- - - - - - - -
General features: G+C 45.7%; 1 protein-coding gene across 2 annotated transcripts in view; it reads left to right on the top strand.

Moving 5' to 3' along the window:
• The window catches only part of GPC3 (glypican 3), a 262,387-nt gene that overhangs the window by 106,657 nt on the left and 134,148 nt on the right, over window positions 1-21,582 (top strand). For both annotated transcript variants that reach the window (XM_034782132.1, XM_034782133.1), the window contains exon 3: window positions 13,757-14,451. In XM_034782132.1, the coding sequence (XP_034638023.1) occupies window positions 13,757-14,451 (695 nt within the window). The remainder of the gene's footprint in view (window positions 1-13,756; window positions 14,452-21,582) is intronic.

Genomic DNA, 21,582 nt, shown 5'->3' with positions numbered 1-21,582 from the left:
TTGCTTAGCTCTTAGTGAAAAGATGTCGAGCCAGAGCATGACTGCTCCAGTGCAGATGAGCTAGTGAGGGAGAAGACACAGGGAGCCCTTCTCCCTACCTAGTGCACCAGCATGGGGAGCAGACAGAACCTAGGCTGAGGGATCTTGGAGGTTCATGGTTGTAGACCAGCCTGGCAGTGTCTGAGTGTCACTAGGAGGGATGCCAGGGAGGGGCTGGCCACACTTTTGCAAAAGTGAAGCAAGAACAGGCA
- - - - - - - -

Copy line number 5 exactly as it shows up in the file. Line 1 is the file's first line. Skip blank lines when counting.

TTGCTTAGCTCTTAGTGAAAAGATGTCGAGCCAGAGCATGACTGCTCCAGTGCAGATGAGCTAGTGAGGGAGAAGACACAGGGAGCCCTTCTCCCTACCTAGTGCACCAGCATGGGGAGCAGACAGAACCTAGGCTGAGGGATCTTGGAGGTTCATGGTTGTAGACCAGCCTGGCAGTGTCTGAGTGTCACTAGGAGGGATGCCAGGGAGGGGCTGGCCACACTTTTGCAAAAGTGAAGCAAGAACAGGCA